When a comment by Justin Bieber veered beyond the comfort of mainstream taste last week, it demonstrated the risks that any company takes when its aligns its brand with a celebrity. In hiring Justin Bieber, SpendSmart is leading with the sizzle but hiding the steak.
Over the weekend, Bieber made a joke about Anne Frank. While the
comment was probably said with the best of intentions, it is public perception that matters and the reaction was not good.
To review: on Thursday, a small company pays a star $3.75 million. On Monday, said spokesperson says the wrong thing about a heroic victim of the Holocaust.
Celebrity endorsements have become common place in the under-banked space. Witness the role played by folks like Magic Johnson, Suze Orman, George Lopez, Montel Williams, Kim Kardashian and Russel Simmons.
The logic is built around affinity marketing, where businesses hope that people will transfer their trust and good will from a celebrity across to their product. For instance, a person might say "You know, I'm just like Kim Kardashian. Since she endorses the Kardashian Kard, its probably a good card for me."
As just about everyone is currently all-too-prone to say: "Really?"
Spend Smart is spending millions of dollars to sign up Justin Bieber as a Brand Ambassador. That is a lot of money for a firm that lost $3.5 million during the last three months in 2012. Granted, Spend Smart is in a period of rapid growth (revenues increased tenfold year-over-year) but it still represents one of their largest investments. Putting it a different way, Bieber is going to be earn $3.75 million for his involvement, but SpendSmart only paid $1.27 million in salaries over the last nine months of fiscal year 2012.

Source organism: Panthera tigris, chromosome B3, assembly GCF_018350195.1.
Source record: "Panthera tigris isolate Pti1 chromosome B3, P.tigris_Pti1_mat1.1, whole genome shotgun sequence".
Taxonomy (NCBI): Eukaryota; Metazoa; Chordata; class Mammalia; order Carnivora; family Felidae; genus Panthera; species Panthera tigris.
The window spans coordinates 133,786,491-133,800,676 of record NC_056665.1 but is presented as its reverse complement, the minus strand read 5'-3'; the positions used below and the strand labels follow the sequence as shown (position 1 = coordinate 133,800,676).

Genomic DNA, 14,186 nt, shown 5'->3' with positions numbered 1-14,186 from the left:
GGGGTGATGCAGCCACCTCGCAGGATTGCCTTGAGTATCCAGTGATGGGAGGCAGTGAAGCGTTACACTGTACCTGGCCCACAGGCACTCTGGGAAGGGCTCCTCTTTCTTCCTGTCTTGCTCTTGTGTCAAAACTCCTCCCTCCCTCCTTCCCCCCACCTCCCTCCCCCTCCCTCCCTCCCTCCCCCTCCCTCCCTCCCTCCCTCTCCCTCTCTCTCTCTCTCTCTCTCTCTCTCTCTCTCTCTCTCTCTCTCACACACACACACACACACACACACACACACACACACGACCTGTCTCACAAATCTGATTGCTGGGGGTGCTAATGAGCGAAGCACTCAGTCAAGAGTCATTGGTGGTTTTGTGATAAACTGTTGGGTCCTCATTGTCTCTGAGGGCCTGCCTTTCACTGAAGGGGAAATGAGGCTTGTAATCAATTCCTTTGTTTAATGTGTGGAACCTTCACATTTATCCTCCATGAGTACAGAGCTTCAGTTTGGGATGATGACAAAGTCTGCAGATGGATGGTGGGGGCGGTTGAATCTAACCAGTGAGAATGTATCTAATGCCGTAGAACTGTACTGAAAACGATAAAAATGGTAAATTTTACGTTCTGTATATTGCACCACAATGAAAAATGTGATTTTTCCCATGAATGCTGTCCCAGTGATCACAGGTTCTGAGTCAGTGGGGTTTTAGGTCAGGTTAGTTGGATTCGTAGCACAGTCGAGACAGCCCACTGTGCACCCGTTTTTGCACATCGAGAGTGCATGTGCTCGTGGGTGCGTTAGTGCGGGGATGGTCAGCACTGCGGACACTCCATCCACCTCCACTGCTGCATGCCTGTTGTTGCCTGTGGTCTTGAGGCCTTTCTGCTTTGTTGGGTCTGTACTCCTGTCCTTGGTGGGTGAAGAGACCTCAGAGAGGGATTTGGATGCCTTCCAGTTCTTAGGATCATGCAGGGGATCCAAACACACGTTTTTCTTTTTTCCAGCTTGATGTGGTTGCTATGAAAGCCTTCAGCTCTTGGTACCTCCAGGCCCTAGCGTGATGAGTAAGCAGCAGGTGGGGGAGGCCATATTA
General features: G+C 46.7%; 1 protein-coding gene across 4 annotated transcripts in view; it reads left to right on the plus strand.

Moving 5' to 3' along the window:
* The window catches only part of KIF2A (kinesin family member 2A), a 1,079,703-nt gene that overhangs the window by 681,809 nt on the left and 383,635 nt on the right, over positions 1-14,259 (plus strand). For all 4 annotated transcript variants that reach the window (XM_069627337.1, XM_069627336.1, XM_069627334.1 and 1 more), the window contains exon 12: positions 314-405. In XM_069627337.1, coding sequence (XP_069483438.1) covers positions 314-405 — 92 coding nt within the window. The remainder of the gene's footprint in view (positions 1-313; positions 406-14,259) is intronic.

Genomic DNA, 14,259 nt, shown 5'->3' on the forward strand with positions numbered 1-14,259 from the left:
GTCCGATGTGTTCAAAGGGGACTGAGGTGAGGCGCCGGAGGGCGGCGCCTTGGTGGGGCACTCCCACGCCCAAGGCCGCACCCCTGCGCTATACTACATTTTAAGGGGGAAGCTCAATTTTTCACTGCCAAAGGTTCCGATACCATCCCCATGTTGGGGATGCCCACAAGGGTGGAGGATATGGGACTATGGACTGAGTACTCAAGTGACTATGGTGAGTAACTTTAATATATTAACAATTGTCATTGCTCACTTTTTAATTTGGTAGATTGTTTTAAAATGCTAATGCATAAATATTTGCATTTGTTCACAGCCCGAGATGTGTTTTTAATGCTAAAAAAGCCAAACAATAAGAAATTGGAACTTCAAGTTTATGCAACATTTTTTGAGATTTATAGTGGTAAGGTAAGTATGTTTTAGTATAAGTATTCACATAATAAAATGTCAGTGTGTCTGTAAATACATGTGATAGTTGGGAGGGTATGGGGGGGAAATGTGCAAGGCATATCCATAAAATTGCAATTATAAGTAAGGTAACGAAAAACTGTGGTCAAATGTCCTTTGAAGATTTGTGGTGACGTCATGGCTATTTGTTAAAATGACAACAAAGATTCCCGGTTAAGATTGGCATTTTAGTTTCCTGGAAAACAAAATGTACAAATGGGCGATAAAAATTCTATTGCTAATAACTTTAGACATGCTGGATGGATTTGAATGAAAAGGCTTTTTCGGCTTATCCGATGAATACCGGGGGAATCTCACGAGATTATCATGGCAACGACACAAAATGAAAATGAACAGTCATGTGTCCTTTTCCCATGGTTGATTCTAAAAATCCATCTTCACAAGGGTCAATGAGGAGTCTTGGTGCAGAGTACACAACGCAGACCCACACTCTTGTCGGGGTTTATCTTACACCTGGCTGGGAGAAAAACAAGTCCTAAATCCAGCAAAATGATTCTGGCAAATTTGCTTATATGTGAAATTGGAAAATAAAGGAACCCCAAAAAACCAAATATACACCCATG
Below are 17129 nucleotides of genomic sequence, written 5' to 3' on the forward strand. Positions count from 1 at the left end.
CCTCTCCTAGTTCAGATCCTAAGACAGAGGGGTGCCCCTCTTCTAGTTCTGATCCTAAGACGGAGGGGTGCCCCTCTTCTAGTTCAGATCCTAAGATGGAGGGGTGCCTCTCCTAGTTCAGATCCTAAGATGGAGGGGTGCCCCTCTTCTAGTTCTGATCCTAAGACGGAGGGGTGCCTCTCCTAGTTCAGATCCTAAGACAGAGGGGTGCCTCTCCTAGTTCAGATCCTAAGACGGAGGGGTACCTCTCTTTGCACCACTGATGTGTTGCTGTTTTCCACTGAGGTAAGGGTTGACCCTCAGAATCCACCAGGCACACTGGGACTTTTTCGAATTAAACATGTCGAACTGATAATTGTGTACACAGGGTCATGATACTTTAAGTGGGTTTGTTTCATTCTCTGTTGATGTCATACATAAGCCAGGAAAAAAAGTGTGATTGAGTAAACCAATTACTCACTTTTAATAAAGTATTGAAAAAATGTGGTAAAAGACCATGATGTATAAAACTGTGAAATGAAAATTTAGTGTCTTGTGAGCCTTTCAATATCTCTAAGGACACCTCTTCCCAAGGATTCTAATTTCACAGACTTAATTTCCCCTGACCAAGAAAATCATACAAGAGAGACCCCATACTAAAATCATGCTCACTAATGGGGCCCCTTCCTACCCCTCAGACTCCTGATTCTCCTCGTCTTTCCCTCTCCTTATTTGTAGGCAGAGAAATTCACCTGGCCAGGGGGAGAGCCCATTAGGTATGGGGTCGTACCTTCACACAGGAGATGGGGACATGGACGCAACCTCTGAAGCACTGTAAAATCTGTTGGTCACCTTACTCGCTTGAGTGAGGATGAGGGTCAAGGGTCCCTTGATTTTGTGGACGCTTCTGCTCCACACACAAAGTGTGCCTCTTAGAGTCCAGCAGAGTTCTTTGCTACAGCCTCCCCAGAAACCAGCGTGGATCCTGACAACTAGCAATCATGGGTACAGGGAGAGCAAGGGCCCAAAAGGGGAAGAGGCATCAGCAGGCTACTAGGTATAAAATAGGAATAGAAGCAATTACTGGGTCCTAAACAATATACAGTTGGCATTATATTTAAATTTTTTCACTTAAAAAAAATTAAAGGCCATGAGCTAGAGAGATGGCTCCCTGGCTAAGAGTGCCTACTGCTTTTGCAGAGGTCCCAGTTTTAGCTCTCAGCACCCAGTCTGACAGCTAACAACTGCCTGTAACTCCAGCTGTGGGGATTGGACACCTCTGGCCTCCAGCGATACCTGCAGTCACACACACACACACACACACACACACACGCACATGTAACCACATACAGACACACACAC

Aligning with Bieber does make sense. Bieber is a superstar within the world of post-teeny bop music, and SpendSmart is a card targeted at kids and their parents.
Moreover, for a brief moment it seemed like SpendSmart had spent their money smartly. More than a few people emailed stories to me about the Bieber contract. You could say that SpendSmart was trending.
But at this point, the question that SpendSmart hoped millions of parents would ask themselves - "is my son is a lot like Justin Bieber?" - is suddenly a very different proposition.